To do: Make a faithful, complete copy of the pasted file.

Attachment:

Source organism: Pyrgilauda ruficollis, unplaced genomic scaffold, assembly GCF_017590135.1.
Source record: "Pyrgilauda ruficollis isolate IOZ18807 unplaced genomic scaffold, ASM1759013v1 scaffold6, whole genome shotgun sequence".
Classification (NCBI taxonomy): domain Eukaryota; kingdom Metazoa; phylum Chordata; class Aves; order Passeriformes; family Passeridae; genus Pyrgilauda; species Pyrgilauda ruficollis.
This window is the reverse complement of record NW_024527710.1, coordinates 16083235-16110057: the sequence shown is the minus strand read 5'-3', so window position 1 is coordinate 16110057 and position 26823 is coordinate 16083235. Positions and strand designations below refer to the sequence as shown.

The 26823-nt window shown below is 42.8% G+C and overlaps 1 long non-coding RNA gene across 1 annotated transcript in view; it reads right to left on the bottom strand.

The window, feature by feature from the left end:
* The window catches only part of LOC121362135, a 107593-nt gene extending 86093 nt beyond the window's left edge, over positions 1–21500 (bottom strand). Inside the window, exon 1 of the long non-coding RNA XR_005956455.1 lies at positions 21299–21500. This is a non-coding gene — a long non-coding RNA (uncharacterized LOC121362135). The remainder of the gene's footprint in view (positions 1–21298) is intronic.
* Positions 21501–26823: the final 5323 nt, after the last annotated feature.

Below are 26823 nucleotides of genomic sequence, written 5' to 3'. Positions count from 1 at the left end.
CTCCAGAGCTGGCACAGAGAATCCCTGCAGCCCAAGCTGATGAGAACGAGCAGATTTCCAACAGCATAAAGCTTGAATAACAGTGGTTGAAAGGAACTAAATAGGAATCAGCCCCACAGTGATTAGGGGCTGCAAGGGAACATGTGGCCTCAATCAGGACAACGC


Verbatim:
Source organism: Pyrgilauda ruficollis, unplaced genomic scaffold, assembly GCF_017590135.1.
Source record: "Pyrgilauda ruficollis isolate IOZ18807 unplaced genomic scaffold, ASM1759013v1 scaffold6, whole genome shotgun sequence".
Classification (NCBI taxonomy): domain Eukaryota; kingdom Metazoa; phylum Chordata; class Aves; order Passeriformes; family Passeridae; genus Pyrgilauda; species Pyrgilauda ruficollis.
This window is the reverse complement of record NW_024527710.1, coordinates 16083235-16110057: the sequence shown is the minus strand read 5'-3', so window position 1 is coordinate 16110057 and position 26823 is coordinate 16083235. Positions and strand designations below refer to the sequence as shown.

The 26823-nt window shown below is 42.8% G+C and overlaps 1 long non-coding RNA gene across 1 annotated transcript in view; it reads right to left on the bottom strand.

The window, feature by feature from the left end:
* The window catches only part of LOC121362135, a 107593-nt gene extending 86093 nt beyond the window's left edge, over positions 1–21500 (bottom strand). Inside the window, exon 1 of the long non-coding RNA XR_005956455.1 lies at positions 21299–21500. This is a non-coding gene — a long non-coding RNA (uncharacterized LOC121362135). The remainder of the gene's footprint in view (positions 1–21298) is intronic.
* Positions 21501–26823: the final 5323 nt, after the last annotated feature.

Below are 26823 nucleotides of genomic sequence, written 5' to 3'. Positions count from 1 at the left end.
CTCCAGAGCTGGCACAGAGAATCCCTGCAGCCCAAGCTGATGAGAACGAGCAGATTTCCAACAGCATAAAGCTTGAATAACAGTGGTTGAAAGGAACTAAATAGGAATCAGCCCCACAGTGATTAGGGGCTGCAAGGGAACATGTGGCCTCAATCAGGACAACGC